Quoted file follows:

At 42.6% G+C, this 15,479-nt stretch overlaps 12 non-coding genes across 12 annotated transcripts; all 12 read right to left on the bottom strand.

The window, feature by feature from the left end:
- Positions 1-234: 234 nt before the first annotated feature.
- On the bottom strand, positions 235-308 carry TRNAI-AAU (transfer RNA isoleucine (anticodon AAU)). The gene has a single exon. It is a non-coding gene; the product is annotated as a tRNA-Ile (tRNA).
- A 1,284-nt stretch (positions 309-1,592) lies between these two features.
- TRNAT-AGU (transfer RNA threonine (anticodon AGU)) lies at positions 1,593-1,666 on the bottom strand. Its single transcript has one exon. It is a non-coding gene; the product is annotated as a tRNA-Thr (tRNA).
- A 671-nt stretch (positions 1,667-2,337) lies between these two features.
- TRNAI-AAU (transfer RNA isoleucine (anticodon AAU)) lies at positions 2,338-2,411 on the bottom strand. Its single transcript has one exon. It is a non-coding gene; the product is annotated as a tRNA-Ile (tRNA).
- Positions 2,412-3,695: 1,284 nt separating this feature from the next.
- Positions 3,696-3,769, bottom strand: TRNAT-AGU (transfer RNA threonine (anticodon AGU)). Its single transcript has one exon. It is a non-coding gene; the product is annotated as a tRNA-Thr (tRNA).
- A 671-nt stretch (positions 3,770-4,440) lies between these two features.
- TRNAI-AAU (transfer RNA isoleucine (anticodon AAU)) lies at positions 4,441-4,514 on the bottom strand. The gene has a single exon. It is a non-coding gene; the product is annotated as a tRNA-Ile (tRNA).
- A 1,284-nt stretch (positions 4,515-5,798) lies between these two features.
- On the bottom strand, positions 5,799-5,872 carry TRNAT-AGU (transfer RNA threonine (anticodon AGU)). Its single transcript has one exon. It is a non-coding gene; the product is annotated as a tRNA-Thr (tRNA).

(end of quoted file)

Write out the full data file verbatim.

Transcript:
At 42.6% G+C, this 15,479-nt stretch overlaps 12 non-coding genes across 12 annotated transcripts; all 12 read right to left on the bottom strand.

The window, feature by feature from the left end:
- Positions 1-234: 234 nt before the first annotated feature.
- On the bottom strand, positions 235-308 carry TRNAI-AAU (transfer RNA isoleucine (anticodon AAU)). The gene has a single exon. It is a non-coding gene; the product is annotated as a tRNA-Ile (tRNA).
- A 1,284-nt stretch (positions 309-1,592) lies between these two features.
- TRNAT-AGU (transfer RNA threonine (anticodon AGU)) lies at positions 1,593-1,666 on the bottom strand. Its single transcript has one exon. It is a non-coding gene; the product is annotated as a tRNA-Thr (tRNA).
- A 671-nt stretch (positions 1,667-2,337) lies between these two features.
- TRNAI-AAU (transfer RNA isoleucine (anticodon AAU)) lies at positions 2,338-2,411 on the bottom strand. Its single transcript has one exon. It is a non-coding gene; the product is annotated as a tRNA-Ile (tRNA).
- Positions 2,412-3,695: 1,284 nt separating this feature from the next.
- Positions 3,696-3,769, bottom strand: TRNAT-AGU (transfer RNA threonine (anticodon AGU)). Its single transcript has one exon. It is a non-coding gene; the product is annotated as a tRNA-Thr (tRNA).
- A 671-nt stretch (positions 3,770-4,440) lies between these two features.
- TRNAI-AAU (transfer RNA isoleucine (anticodon AAU)) lies at positions 4,441-4,514 on the bottom strand. The gene has a single exon. It is a non-coding gene; the product is annotated as a tRNA-Ile (tRNA).
- A 1,284-nt stretch (positions 4,515-5,798) lies between these two features.
- On the bottom strand, positions 5,799-5,872 carry TRNAT-AGU (transfer RNA threonine (anticodon AGU)). Its single transcript has one exon. It is a non-coding gene; the product is annotated as a tRNA-Thr (tRNA).